Mercedes C 220 d Estate vs BMW 330e Touring vs Hyundai Ioniq 5: 2022 group test review
Company cars are big business. According to the most recent figures from the Society of Motor Manufacturers and Traders, 56.5 per cent of new-car registrations last year went to the fleet market. That means that for more than half of the new-car-buying population, Benefit-in-Kind (BiK) tax will play a significant part in their decision-making process.
But no longer is that segment made up of diesel three-box saloons; company cars have become more aspirational and started to make use of lower or zero-emission powertrains. However, some exec models continue down the traditional route; the new Mercedes C 220 d is one of the latest diesels to join the market, but does it still offer appeal? Not only in the desirability stakes, but on the financial front, too?
Less than a decade ago, electric vehicles were outliers in the market, but huge leaps forward in range, purchase cost and desirability – not to mention low company car tax rates – have seen EVs become a mainstream option. Few have as much appeal as the Hyundai Ioniq 5; the striking Korean five-door has genuine talent, too.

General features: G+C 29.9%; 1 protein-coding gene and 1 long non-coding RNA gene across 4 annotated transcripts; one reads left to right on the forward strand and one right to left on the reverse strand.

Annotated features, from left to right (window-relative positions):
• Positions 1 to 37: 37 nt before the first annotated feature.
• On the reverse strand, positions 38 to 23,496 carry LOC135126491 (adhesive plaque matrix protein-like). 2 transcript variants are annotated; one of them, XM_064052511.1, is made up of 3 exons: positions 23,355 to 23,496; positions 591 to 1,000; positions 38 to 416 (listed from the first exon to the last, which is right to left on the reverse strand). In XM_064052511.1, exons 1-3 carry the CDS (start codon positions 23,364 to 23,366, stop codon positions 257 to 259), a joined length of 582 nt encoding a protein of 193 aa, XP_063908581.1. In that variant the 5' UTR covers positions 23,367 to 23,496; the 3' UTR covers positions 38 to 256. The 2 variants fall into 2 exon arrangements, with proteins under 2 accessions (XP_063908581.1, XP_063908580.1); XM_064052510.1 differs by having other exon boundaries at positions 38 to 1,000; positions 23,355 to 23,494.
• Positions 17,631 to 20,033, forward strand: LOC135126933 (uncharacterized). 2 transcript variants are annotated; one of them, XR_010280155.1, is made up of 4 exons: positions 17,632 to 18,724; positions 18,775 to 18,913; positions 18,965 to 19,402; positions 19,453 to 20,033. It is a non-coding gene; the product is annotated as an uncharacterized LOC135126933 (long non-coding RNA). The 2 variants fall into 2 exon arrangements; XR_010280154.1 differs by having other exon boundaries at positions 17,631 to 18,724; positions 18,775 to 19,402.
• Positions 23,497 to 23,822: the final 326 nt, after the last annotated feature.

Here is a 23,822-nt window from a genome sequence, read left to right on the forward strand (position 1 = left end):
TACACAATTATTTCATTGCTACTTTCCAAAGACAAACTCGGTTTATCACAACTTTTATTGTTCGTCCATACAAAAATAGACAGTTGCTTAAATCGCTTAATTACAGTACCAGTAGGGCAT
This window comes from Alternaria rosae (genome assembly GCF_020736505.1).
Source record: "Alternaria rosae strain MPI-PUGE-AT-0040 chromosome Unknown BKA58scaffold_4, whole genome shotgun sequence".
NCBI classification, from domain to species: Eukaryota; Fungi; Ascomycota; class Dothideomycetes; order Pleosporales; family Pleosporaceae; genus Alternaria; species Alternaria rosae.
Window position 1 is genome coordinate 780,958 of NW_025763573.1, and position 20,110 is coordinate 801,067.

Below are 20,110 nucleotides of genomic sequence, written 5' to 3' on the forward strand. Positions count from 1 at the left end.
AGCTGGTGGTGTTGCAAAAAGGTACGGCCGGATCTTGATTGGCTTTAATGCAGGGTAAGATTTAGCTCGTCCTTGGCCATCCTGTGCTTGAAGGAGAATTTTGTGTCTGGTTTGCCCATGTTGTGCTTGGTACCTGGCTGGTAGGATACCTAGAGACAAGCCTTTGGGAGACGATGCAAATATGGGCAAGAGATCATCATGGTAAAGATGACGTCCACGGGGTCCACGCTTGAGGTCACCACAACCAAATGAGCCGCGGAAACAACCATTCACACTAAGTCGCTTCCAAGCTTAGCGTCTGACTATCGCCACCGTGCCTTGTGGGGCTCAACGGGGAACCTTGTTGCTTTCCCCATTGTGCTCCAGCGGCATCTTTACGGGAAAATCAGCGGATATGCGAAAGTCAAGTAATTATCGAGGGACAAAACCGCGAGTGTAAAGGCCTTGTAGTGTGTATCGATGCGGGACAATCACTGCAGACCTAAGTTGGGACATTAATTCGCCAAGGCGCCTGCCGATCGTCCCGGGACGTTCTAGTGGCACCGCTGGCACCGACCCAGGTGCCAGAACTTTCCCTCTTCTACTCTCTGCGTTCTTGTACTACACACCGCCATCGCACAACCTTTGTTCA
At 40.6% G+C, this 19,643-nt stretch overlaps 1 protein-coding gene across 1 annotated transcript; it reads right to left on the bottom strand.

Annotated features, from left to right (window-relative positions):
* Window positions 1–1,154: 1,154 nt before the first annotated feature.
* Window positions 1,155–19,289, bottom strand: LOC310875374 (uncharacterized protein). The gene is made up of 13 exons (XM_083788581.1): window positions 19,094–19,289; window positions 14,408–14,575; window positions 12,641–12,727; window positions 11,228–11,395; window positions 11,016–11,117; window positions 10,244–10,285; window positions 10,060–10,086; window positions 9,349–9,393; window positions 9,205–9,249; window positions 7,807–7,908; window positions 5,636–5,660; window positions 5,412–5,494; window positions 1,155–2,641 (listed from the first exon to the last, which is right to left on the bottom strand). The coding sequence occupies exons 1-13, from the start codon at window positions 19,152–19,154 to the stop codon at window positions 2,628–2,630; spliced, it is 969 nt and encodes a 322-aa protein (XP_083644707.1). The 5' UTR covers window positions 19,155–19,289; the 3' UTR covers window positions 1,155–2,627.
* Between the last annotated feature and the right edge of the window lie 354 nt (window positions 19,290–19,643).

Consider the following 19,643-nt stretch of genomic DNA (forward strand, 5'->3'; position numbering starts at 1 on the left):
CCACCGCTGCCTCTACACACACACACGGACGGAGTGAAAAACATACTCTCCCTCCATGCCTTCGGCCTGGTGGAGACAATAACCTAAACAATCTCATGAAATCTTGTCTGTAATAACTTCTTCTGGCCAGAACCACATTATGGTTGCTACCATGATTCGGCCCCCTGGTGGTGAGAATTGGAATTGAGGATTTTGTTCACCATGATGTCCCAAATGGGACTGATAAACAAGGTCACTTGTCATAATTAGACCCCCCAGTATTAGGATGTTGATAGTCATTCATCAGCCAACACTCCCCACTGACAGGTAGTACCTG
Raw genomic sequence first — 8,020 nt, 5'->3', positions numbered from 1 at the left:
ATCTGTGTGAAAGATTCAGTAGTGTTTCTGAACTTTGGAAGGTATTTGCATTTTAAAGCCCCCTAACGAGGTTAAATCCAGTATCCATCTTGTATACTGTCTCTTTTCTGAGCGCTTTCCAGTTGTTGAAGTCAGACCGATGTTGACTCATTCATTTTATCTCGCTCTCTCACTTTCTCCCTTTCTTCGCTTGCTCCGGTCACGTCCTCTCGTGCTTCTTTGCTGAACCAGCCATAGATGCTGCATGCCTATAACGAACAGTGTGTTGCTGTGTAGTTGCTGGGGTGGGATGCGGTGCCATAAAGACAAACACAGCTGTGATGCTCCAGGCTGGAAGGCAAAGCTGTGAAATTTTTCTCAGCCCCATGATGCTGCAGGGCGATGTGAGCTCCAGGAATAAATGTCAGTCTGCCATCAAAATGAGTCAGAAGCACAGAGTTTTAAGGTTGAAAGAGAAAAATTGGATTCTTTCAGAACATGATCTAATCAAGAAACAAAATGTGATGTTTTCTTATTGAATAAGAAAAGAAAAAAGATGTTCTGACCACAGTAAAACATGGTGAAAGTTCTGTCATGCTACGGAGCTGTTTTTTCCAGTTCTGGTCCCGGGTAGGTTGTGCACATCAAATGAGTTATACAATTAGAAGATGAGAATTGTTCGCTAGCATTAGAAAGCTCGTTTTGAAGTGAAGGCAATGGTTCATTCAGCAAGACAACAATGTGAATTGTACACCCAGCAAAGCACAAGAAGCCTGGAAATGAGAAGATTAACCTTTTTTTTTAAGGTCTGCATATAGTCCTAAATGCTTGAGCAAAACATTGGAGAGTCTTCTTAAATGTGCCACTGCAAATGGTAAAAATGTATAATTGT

Indeed, EVs have overtaken plug-in hybrids in terms of popularity. The BMW 330e is one such petrol/electric option for those company car drivers who still want the flexibility that a petrol engine brings, but is there sufficient appeal across the board for this halfway-house technology?
The fifth generation of the C-Class is packed with more tech than ever, and as we’ll see with this diesel model, Mercedes hasn’t given up on this form of propulsion just yet. Here we have the C 220 d in Estate form and entry-level Sport trim. With this test car’s optional metallic paint (£685) and trailer coupling (£750), its price comes to a total of £46,270.
Design & engineering
When you first set eyes on the latest C-Class Estate, it really doesn’t seem like a radical departure from its predecessor. And there’s a reason for that: under the skin, the latest model is based on a platform derived from the outgoing C-Class, and the new version’s overall proportions remain largely similar as a result.